Teacher: “Okay, guys, I see you’ve found the slip of paper on your table/desk. That’s your EntranceSlip, and it’s going to tell me what I need to get to you (library fact books, checked out ahead of time; online website urls, etc.) to research quickly at your Team Tables (or with a small group). On that slip is the beginning of a sentence, written supposedly by an ocean animal of one type or another (we’re supposing he/she is animated, can talk, show feelings, etc.). Your assignment right now is to fill in the remaining portion of the sentence and hand it to your Team’s Captain, who’ll get it to me quickly; I’ll bring over the info you’ll need to get facts about your animal. You are goingto become that ocean animal and tell us through writing what’s going on down there, what’s bugging you, or maybe how wonderful things are, who knows? The purpose? Tolearn more about ocean life and how it is sustainedand to learn more about ourselves as writers!
(Example of a couple Entrance Slips beginnings:
My name is Taz, Taz the Loggerhead Sea Turtle, and I was showing off some of my coolest moves when I heard this loud explosion sound that_____________________________________________________________________________________.
My name is Diamond, Diamond the Dolphin! I love to show everyone how far I can jump out of the water, except if_________________________________________________________.
*Of course the teacher or coach could do this with whatever curriculum area and subject is currently being studied.
How many of us as students have had to write as a punishment? There are usually two outcomes to this scenario: the first one is more obvious, especially with the younger students. Writing used as a disciplinary tool has the unfortunate consequence of teaching the student to dislike writing, as it soon is seen as boring and mundane, especially when coupled with repeating sentences.
Then there is the unlikely other outcome (which I personally was a “victim” of): “playing” the victim because that is the role assigned, but deep down actually getting a sense of enjoyment from the writing task as punishment (unless it truly was copying five hundred times the same sentence or something close to it), because I really loved to write, in all its forms. As a punishment, to me, that was not a biggie. I wonder sometimes how many other “me’s” there were and are out there who fall in this category.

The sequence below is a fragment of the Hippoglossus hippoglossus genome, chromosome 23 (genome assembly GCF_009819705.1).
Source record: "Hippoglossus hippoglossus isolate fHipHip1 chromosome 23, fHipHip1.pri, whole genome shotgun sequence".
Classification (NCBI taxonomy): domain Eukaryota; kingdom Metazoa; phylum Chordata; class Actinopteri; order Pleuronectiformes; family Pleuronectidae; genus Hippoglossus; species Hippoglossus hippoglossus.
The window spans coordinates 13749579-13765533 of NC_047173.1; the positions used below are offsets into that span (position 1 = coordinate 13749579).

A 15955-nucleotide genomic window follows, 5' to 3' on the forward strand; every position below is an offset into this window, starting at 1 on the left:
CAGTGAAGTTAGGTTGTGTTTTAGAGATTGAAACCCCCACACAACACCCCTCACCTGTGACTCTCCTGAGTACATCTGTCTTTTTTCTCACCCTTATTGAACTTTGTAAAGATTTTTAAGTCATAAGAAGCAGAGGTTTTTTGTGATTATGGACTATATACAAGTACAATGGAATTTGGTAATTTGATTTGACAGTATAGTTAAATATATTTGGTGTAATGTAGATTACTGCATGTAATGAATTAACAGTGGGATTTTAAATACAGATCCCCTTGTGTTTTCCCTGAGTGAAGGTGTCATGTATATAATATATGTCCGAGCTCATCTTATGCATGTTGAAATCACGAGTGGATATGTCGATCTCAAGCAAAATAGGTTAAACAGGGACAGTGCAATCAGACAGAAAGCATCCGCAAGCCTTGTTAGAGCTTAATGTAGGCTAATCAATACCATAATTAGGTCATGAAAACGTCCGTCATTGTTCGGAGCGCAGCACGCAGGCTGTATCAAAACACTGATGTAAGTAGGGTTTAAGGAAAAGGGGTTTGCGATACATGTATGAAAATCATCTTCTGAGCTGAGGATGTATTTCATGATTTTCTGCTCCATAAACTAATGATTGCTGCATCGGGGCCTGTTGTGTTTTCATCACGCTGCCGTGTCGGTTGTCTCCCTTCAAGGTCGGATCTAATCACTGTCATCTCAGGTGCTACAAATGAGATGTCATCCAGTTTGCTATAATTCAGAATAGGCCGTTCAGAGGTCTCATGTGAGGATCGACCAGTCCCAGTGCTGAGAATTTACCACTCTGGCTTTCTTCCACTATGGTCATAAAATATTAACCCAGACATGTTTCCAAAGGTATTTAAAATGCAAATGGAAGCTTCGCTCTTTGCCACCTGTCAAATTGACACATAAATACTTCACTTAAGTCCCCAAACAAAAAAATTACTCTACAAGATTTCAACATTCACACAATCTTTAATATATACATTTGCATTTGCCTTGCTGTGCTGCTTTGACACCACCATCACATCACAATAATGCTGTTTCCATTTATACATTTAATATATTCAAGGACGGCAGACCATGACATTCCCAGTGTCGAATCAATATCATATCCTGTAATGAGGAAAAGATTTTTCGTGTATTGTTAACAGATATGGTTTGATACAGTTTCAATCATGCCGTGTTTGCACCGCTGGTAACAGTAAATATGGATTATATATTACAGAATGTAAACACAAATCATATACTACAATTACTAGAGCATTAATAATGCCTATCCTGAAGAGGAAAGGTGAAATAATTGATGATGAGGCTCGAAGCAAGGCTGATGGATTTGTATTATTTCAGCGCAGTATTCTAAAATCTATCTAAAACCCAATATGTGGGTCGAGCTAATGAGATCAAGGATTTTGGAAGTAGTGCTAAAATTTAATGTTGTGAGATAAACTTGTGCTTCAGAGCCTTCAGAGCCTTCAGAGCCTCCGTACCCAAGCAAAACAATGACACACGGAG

Frankly, I wonder how much this task/punishment is still being employed in classrooms.
Writing is a precious commodity because it is THE TOOL used in measuring depth of knowledge across the curriculum, in formative and summative assessments and as a beacon for the highest achievement by colleges and universities, medical schools, government agencies and potential places of employment.
Should we not then begin to find other ways outside the traditional, to access the potential students (like the little girl above who hates writing), may have? To know the little girl, as her teacher does, means to know that one of her very favorite things she loves is music and singing. How can her teacher use what she loves to help her begin to like writing? Then, how can the teacher use that to get the little girl to maybe start getting her homework done?